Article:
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Belcourt's 'Movies We Missed' series a round-up of unusual suspects

A Herd Not Seen

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Not many films of note miss The Belcourt's schedule these days. But for some that do, the theater has a safety net: "Movies We Missed in 2012," a series of eight films making their Nashville premieres. These include one of last year's most acclaimed artist profiles (Marina Abramovic: The Artist Is Present, Jan. 19-21); a real-life mystery in which a director uncovers his Israeli grandparents' postwar history (The Flat, Jan. 18 & 20-22); the conclusion of Jonathan Demme's triptych of Neil Young concert films (Neil Young: Journeys, Jan. 23-24); a portrait of noise-rock pioneer and gendernaut Genesis P-Orridge (The Ballad of Genesis and Lady Jaye, Jan. 23-24); Keanu Reeves engaging filmmakers on the digital debate (Side by Side, Jan. 20 & 22); and last year's most controversial Sundance Film Festival offering, the fact-based psychological thriller Compliance (Jan. 19 & 21-22).

Below, we focus on two series highlights, with more information available at and the Scene's arts and culture blog Country Life:


DIANA VREELAND: THE EYE HAS TO TRAVEL According to Diana Vreeland, two things shaped global culture after World War II: the atomic bomb and the bikini. By the time we hear this half-ironic utterance — captured in the brisk, bubbly Diana Vreeland: The Eye Has to Travel — the documentary's title figure has also recalled her glimpse of Hitler in prewar Europe. The dictator's absurd mustache tipped her off: The man had no style. (In the images chosen by producer-director Lisa Immordino Vreeland, the man's broomy little 'stache really does look jarringly rude.)

And style is everything, instructs Vreeland, who made her name as fashion editor at Harper's Bazaar before ascending to icon status as Vogue editor from 1963 to '71. There may be more transparent lenses than personal style through which to view history, but The Eye Has to Travel argues that few people understood the 20th century more clearly than Vreeland. She was a magazine Gatsby, a doyenne not so much of fashion (something she claims here to have deplored) but of self-invention, that talent most crucial to the previous century's success stories. She could tell a real fake from a fake fake and find amusement in either — while recognizing the marvelous depth in authentic beauty.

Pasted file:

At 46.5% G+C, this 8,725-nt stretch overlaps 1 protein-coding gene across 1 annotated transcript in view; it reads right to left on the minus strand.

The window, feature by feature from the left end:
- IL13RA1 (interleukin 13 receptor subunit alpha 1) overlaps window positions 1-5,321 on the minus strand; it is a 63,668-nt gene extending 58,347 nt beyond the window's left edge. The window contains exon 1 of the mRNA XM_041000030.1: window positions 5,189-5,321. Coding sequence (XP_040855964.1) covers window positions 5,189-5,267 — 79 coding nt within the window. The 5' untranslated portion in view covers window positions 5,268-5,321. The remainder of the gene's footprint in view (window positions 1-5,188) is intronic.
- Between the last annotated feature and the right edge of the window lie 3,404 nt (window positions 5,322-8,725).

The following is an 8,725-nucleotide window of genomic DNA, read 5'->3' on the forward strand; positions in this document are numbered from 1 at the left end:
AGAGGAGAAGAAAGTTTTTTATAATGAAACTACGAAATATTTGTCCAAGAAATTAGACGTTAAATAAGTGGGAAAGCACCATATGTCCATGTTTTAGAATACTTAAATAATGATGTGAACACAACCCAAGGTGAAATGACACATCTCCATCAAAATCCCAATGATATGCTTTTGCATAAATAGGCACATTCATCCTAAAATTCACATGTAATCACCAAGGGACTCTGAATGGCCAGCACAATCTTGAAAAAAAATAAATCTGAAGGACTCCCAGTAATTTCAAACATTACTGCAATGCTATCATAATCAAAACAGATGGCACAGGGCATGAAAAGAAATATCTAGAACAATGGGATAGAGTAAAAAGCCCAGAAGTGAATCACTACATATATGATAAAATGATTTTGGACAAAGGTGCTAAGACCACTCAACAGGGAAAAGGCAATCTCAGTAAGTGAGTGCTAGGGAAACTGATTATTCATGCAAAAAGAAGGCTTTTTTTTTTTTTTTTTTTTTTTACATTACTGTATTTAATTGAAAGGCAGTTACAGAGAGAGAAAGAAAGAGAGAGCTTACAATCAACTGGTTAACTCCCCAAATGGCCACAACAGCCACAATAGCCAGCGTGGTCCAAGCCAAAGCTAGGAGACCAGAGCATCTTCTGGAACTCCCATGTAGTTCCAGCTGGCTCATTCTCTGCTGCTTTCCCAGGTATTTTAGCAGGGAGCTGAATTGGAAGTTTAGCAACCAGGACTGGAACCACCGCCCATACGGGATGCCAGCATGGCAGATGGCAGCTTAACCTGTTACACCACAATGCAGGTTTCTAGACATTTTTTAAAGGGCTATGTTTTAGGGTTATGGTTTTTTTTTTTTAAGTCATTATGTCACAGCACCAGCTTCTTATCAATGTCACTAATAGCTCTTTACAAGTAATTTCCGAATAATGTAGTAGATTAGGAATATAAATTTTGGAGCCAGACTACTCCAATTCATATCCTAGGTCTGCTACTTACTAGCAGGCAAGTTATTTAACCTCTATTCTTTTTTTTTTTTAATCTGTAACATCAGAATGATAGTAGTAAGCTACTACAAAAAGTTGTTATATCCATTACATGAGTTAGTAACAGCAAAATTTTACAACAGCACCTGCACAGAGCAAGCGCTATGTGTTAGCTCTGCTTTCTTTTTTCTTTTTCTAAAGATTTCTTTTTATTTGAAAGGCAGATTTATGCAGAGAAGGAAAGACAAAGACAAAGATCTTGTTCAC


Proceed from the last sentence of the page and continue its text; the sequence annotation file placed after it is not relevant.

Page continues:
Director Vreeland married one of Diana's grandsons but never met the Empress of Fashion herself, who died in 1989. There's no insider quite so outside as an in-law, and the movie astutely balances Wikipedia plain-factness (illustrated by brilliantly arrayed old interviews and well-composed new ones) against careful on-camera sessions with Diana Vreeland's two sons. The family story is one of limited or failed parenting, dating back at least to Diana's own mother (who called her daughter "extremely ugly"), but it's told here in tones of fascination, not pain. A movie in which Manolo Blahnik weighs in doesn't have time to bleed. (Jan. 19-22)


NEIGHBORING SOUNDS When Americans think of Brazil, their minds typically veer towards one of two stereotypes: sun and samba (with "The Girl From Ipanema" as accompaniment) or drugs and gun violence (epitomized by City of God). Neighboring Sounds dodges both these archetypes, but not without acknowledging some of the latter's real-life consequences. Director Kleber Mendonça Filho's vision of social meltdown, set in an upper-middle-class community in the city of Recife, recalls the late novelist J.G. Ballard's portraits of high-rise privilege yielding to chaos.  

The unrest begins with a relatively minor inconvenience: a woman's CD player is stolen from her car. Nevertheless, the whole neighborhood becomes paranoid about security, hiring a firm of guards to watch over them. Not only don't the guards allay the residents' fears, however, their presence actually makes matters worse. One person even theorizes that they're committing crimes to make their services seem more necessary.

Filho's sensibility has few precedents in Latin American cinema, aside from Argentinean director Lucrecia Martel's La Cienaga. In his feature-film debut, he introduces issues of class and race subtly. Neighboring Sounds never makes an overt point of it, but almost all the neighborhood's residents are white, while the film's only blacks work as maids or guards. The astonishing locations might look great in architecture magazines, but as actual living spaces they seem hellish.

Heightening this unease, Neighboring Sounds, as the title suggests, makes terrific use of off-screen space and sound design. These set a distinctly menacing tone for the ensemble cast's activities, giving the narrative's glacial drift a sinister undercurrent. But while the finale implies a violent conclusion, Filho leaves it up to the spectator to decide exactly what happened. Though this may frustrate some viewers, it stays true to the film's tendency to let its soundtrack do much of its storytelling — since the story it tells is most definitely not "The Girl from Ipanema." (Jan. 21-22)

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